Monday, January 13, 2014

What Kind of International Student are You?

A recent research report, “Student Segmentation for an Effective International Enrollment Strategy” published by World Education Services (WES) surveyed 2,992 prospective international students applying to study in the U.S. Based on the student’s responses on financial resources and academic preparedness, WES concluded that many international students have common characteristics that divide them into four segments, which are:
  1. Explorers: high financial resources and low academic preparation
  2. Highfliers: high financial resources and high academic preparedness
  3. Strivers: low financial resources and high academic preparedness
  4. Strugglers: low financial resources and low academic preparedness

International Student Segments (overall)
So what kind of international student are you? This is an important question that you should be asking yourself before applying to schools in the U.S. because it will help you understand what you need or want when studying abroad. For example, if you are lacking English language skills or academic preparation, it may be a good option for you to start at a school that provides English as a Second Language (ESL) classes along with introductory courses that will help you ease into schoolwork in the U.S. We know that every student is different so we tried to break it down by a couple of countries. Below are some of our recommendations for students from specific countries based on the report.

Student segments by country and academic level


Many Chinese students come with high financial resources and career-oriented motives for studying in the U.S. If this is you, make sure to contact career offices within the school that you intend to apply to and see what kind of career advising services they provide. It is important to check what kind of career network is strong at the school and if they provide guidance on internships and post-graduation career advice. Also, much of the information on U.S. study abroad can also be found online, such as or SinaWeibo. So make sure to utilize these great resources.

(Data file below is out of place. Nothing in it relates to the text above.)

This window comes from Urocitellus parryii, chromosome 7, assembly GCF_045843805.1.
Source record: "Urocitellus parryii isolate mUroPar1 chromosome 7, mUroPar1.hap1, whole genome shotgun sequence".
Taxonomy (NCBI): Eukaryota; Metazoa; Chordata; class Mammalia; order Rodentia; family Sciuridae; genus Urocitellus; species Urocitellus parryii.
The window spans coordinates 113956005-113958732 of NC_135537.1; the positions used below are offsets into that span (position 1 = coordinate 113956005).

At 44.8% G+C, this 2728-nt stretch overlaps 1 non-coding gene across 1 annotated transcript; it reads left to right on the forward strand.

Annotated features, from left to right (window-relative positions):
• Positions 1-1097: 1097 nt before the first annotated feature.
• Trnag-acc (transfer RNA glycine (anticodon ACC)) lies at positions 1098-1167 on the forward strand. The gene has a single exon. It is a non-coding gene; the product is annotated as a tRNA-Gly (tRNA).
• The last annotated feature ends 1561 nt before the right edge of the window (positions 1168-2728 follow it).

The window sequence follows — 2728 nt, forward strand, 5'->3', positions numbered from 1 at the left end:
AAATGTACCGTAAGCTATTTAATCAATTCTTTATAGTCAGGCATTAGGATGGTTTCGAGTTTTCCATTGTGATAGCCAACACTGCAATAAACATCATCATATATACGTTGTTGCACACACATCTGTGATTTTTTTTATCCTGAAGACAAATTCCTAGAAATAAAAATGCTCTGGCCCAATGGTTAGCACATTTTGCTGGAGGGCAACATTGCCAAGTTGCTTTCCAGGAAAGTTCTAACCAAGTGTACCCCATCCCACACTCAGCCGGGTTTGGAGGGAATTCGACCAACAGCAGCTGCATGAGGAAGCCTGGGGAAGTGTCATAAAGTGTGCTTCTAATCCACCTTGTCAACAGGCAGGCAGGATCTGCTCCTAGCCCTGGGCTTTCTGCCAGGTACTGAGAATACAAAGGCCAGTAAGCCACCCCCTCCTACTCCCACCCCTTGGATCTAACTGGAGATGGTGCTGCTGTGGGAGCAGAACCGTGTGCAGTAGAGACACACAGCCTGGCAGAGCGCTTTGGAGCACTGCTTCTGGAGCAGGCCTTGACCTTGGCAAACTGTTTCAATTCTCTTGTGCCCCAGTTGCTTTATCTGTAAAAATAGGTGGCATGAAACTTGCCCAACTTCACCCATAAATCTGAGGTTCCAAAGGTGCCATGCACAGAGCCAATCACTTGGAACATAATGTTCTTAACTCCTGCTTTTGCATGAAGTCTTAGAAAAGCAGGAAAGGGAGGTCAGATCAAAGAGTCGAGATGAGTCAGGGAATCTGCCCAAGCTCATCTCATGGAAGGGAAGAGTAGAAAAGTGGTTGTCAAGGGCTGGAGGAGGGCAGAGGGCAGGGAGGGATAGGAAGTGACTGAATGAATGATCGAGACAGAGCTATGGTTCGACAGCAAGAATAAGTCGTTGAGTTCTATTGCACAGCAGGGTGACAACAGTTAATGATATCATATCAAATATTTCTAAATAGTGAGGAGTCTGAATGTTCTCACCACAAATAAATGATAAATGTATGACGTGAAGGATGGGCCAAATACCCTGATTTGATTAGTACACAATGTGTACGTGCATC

Of the top three countries, Indian students showed the strongest academic record. However, Indian students responded with greater financial need that other surveyed countries. Therefore, Indian students needing financial assistance should seek out institutions that provide merit-based or need-based aid to international students. Also, we would recommend students looking into scholarship programs, such as Fulbright, TOEFL or local government scholarships. Indian students also have a preference for word-of-mouth information sources such as family, friends, and alumni. So, make sure to ask around and see what opportunities are available.

Saudi Arabia

Many Saudi students are coming to the U.S. on a government scholarship and tend to search for information based on the location of their prospective schools. This is a good strategy as the location of where you study can also determine the kind of people network you will build. For instance, if you are interested in Information Technology (IT) then studying somewhere near Silicon Valley may be a good option. On the other hand, if you are interested in International Politics then studying near New York where the United Nations Headquarters is may be a good option. 

Overall, the great thing to note is that studying abroad in the U.S. provides opportunities for all student segments. However, it is important that you understand your needs and wants as you contact schools and prepare applying for programs that will fit you best. Make sure to prioritize what your future goal is after graduation and aim to study for the goal. It will help you to narrow down your choices. 


Mirae Baik is a Research Associate of the Research and Advisory Services team for World Education Services in New York. She supervises WES Student Advisor, an initiative to help prospective international students find free and reliable information about studying abroad in the U.S.

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